One of the questions I posed to Nathan Darity – Amizade’s Creative Director – the first time I talked to him to talk about an individual volunteer placement in Santarém, Brazil, a city I had never heard of before, was “Why would I need to pay to volunteer?” It seemed so counter-intuitive. If I’m dedicating my time and labor, shouldn’t my housing, food, and incidentals be at least provided? I had my doubts, but in my research, every organization for overseas volunteering seemed to require not only just payment, but a lot of payment. It almost disgusted me, to be honest, because it looked like volunteering overseas was a tourist industry, something for the American with a bit of money and time on her hands to go and pretend she’s making a difference and feel self-fulfilled. I know, it’s the extremely cynical way of thinking about it.
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But Nathan changed my mind. He said, “You’re not paying to volunteer. You’re paying to help you find a place to volunteer and the administration, for your housing, for your food, for your cultural experience we’ll provide, travel insurance, and a donation to give to whatever organization you volunteer for.” Oh, well that makes a little bit more sense, to have it broken down like that.
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I had a career break of several months after I graduated law school, so I figured I would spend time in Brazil, since I had been learning Portuguese and I liked it a lot when I visited with WVU College of Law the year before. I had been looking for things to do while I was in Brazil since I couldn’t see myself seriously spending five months just hanging out at the beach. One of my professors pointed me in the direction of Amizade, and that’s how I talked to Nathan.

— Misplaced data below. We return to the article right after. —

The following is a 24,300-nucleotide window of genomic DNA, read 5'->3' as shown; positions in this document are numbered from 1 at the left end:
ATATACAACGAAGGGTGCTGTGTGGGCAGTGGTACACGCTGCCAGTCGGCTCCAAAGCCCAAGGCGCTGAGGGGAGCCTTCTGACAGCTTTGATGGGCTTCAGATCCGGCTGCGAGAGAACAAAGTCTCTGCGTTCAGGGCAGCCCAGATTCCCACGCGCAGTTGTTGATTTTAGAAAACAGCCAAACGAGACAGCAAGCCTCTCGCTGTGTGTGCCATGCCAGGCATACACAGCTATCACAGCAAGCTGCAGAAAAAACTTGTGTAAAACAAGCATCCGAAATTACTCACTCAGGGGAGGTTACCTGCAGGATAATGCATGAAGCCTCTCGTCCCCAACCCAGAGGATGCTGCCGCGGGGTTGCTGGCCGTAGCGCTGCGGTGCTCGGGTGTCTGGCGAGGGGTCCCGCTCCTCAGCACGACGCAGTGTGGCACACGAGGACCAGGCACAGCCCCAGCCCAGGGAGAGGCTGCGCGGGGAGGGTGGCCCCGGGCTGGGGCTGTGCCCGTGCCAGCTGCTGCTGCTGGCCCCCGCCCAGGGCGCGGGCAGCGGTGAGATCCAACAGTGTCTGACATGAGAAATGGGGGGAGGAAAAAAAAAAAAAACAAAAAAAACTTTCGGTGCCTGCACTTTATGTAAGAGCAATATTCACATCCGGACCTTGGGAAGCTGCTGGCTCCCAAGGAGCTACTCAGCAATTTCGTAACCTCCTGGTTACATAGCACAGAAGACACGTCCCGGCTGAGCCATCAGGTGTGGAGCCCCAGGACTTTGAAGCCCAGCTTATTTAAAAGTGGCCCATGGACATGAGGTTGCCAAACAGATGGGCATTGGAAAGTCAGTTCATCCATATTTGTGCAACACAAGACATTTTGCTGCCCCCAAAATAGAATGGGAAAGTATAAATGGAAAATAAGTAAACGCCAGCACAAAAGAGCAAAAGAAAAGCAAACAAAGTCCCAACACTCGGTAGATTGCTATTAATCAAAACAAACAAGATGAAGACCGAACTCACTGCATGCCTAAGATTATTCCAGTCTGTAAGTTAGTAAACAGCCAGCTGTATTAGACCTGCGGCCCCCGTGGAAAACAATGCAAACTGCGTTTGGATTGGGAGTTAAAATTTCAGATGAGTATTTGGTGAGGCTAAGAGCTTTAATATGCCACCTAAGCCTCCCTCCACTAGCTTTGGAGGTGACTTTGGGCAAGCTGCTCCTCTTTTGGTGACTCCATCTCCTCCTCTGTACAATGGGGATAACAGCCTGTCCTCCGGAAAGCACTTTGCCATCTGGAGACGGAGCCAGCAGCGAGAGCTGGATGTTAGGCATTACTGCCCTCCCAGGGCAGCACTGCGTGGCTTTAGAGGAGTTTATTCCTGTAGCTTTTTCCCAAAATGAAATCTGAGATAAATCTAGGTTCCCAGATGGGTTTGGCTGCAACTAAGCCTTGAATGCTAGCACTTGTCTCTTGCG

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So I signed up for six weeks. My mom said I was crazy to be paying as much as I was to volunteer but first of all, Amizade was the cheapest organization I had come across, and second, I repeated to her what Nathan had told me. She still had her doubts, but I was going forward with it because at least I would have something to do, and have a reason to go to a region of Brazil that even most Brazilians have never seen. And now that I’ve spent my six (actually seven) weeks in Santarém, I am incredibly happy that I did it, and it was all due to Amizade. There are plenty of reasons, but I’ll keep it short with my top three. First, I never would have thought to go to Santarém if Amizade weren’t there. It’s a relatively small city along the Amazon River that is relatively expensive to reach by plane or by boat, with poor internet access. (It has internet, it’s just not great.) It doesn’t even have any hostels in the city itself (although there is one or two in Alter do Chão, a “hippie” town about 15km away that has beaches on the river). Not a lot of tourists venture out to this part. Most people go to Manaus or Belém, the two larger more well-known cities of the Amazon.